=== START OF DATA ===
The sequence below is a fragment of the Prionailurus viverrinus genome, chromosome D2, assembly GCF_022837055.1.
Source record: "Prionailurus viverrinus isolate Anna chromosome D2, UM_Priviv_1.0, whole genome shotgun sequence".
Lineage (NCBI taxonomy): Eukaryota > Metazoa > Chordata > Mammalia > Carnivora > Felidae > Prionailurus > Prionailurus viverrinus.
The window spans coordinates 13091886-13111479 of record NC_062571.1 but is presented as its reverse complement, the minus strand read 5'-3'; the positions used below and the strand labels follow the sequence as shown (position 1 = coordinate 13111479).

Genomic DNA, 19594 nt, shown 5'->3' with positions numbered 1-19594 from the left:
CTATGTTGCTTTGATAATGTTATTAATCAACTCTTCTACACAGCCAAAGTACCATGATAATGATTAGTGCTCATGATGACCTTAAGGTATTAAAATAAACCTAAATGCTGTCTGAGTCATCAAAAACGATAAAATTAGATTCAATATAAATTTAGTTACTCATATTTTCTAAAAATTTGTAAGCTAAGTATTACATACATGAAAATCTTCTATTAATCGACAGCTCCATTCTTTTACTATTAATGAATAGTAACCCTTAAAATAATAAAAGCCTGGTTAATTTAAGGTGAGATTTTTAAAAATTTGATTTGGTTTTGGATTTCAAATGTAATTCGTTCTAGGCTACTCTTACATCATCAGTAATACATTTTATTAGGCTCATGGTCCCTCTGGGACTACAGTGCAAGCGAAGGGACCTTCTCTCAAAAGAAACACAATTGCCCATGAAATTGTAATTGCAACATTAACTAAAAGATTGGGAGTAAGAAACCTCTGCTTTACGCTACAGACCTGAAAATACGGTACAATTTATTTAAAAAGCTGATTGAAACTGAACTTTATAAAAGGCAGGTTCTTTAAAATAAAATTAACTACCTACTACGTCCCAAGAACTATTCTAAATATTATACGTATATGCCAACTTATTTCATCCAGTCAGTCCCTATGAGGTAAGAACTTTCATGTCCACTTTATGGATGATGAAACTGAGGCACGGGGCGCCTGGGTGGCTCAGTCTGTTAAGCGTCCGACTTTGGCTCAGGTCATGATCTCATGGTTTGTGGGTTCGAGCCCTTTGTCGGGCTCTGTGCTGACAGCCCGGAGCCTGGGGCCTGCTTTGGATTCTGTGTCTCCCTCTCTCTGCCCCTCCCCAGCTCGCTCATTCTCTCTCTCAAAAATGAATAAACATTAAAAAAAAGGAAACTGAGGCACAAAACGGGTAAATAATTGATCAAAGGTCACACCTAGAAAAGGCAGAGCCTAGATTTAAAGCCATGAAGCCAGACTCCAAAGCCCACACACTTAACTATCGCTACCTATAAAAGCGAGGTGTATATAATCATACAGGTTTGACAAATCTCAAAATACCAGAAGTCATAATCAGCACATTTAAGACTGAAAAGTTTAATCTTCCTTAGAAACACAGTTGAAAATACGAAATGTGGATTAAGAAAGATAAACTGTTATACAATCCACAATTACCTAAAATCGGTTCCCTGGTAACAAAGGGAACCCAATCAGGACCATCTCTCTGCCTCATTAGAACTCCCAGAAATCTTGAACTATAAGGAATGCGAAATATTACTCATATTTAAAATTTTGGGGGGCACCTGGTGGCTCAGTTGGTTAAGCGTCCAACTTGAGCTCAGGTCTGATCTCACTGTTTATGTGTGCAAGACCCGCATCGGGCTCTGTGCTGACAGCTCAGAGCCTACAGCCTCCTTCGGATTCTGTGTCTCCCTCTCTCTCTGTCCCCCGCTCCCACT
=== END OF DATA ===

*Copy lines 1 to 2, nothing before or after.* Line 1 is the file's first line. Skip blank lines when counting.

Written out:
The sequence below is a fragment of the Prionailurus viverrinus genome, chromosome D2, assembly GCF_022837055.1.
Source record: "Prionailurus viverrinus isolate Anna chromosome D2, UM_Priviv_1.0, whole genome shotgun sequence".